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To: green iguana

“...he has done nothing unconstitutional.”

The act of ordering military action with circumstances that the US, nor US interests were attacked initially is unconstitutional.

He used the excuse of a UN resolution.

That resolution belonged to the US Congress to debate, and authorize any action, NOT the President.

24 posted on 03/23/2011 10:51:43 AM PDT by rockinqsranch (Dems, Libs, Socialists, call 'em what you will, they ALL have fairies livin' in their trees.)
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To: rockinqsranch

I posted this to a related article - I am not happy about it but it still requires interpretation (lawyer not I am - victim yes).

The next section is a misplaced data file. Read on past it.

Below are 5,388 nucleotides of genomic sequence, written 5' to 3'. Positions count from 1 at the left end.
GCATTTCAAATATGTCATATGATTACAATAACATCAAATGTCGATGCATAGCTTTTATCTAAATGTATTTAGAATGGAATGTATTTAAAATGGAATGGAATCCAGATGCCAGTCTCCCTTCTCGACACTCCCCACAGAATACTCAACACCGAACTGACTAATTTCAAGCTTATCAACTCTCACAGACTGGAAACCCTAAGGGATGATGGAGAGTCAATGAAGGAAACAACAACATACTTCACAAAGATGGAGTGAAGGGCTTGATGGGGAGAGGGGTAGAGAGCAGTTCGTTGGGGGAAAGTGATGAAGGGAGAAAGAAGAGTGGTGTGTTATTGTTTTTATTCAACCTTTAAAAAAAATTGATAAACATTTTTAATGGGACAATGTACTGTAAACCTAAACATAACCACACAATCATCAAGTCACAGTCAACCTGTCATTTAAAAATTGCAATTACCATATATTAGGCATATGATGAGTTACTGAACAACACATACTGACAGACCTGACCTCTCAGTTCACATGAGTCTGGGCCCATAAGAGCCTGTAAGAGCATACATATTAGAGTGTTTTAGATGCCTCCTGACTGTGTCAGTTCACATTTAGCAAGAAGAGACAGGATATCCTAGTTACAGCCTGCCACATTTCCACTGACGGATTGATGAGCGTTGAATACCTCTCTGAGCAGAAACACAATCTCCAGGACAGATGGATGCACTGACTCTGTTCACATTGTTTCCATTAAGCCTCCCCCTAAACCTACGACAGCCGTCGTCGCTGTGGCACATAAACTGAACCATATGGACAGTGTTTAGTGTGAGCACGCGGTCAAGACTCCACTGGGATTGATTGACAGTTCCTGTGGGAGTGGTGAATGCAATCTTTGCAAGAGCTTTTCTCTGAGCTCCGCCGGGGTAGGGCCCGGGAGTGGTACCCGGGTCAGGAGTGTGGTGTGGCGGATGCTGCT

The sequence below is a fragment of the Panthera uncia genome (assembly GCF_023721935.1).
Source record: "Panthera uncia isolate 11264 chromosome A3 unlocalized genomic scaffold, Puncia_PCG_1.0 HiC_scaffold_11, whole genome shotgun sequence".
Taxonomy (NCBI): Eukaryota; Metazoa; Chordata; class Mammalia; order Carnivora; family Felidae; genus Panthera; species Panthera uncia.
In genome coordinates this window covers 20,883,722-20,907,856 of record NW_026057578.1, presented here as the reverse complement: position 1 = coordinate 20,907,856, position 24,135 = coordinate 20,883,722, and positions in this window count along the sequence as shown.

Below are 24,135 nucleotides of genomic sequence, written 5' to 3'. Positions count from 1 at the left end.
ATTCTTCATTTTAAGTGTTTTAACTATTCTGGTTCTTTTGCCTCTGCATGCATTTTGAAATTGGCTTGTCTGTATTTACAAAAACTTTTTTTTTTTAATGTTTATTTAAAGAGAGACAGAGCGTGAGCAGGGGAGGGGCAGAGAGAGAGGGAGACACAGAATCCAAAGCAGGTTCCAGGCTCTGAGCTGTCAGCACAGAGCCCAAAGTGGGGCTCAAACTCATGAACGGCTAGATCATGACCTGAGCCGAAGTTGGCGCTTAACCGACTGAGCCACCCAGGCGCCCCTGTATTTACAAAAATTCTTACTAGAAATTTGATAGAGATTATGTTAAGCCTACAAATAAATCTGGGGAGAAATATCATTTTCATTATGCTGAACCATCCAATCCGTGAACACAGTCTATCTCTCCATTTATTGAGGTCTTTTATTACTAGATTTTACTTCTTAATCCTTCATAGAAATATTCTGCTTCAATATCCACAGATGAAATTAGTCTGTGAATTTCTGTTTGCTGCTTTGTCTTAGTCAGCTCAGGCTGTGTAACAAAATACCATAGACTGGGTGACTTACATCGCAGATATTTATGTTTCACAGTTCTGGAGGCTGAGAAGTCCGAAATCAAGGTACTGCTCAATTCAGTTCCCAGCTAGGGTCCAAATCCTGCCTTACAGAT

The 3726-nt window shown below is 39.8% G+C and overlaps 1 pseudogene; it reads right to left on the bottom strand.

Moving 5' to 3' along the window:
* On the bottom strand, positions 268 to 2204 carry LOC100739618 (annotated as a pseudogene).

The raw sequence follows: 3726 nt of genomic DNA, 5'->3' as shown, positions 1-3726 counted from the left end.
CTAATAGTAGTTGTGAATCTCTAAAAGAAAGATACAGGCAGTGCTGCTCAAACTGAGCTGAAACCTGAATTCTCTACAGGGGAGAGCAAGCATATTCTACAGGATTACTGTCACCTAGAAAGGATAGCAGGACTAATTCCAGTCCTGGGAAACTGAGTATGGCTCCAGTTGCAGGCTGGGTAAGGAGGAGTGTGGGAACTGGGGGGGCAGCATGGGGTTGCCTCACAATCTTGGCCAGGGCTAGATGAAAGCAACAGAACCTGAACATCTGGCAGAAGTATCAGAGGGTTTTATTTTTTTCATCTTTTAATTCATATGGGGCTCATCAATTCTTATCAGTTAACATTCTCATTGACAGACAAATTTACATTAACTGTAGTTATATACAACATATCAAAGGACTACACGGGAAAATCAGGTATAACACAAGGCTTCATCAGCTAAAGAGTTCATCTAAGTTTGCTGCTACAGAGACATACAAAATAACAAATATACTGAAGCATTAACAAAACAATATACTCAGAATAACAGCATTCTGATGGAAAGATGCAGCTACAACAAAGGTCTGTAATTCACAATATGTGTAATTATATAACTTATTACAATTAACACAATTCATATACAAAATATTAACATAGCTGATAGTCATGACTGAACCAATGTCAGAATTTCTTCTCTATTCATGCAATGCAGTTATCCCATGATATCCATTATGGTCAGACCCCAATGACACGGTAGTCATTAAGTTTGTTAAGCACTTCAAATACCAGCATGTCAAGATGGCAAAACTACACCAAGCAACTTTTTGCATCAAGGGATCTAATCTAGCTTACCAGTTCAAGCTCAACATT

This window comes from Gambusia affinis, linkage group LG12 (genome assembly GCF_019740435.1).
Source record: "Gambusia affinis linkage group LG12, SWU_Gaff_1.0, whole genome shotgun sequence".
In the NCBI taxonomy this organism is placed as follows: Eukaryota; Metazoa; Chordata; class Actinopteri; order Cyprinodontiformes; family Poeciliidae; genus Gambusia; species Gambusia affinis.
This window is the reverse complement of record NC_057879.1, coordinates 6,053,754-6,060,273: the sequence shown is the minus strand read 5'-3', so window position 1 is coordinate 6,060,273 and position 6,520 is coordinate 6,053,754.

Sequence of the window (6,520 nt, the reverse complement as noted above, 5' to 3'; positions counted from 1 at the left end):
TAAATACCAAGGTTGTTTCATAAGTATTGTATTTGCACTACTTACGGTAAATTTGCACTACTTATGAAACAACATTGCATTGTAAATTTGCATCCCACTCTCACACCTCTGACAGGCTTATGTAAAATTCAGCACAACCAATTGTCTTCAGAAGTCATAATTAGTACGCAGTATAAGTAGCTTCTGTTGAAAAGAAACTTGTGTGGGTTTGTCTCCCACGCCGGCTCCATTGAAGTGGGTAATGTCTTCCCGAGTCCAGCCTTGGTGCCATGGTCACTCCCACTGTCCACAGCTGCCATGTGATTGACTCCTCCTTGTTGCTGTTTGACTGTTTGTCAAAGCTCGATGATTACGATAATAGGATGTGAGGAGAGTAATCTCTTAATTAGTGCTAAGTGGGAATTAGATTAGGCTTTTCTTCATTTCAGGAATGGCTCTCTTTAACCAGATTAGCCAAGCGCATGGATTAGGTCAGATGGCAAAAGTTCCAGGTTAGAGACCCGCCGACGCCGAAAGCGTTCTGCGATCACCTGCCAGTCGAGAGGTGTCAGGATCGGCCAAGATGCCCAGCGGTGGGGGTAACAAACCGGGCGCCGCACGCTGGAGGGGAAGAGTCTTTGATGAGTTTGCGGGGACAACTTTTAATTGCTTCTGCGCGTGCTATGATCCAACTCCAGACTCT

USC TITLE 22 > CHAPTER 7 > SUBCHAPTER XVI > § 287d—d000-.html

In this code is written -
“The President shall not be deemed to require the authorization of the Congress to make available to the Security Council on its call in order to take action under article 42 of said Charter and pursuant to such special agreement or agreements the armed forces, facilities, or assistance provided for therein”

Articles 41,42 and surrounding available here.

I guess we have an article 42 in effect which does not require congressional input.

The War Powers Resolution needs work to clarify procedures in events such as this. I see no reason why the code cannot be modified so as to require Congressional consultation (not just advisement) in situations such as this.

Some suggestion are given in pages 44-48 in CRS RL32267

I like the idea of a Consultation Group described therein.

The whole issue is confused - or in my case confusing.

48 posted on 03/23/2011 12:47:48 PM PDT by PeteCat
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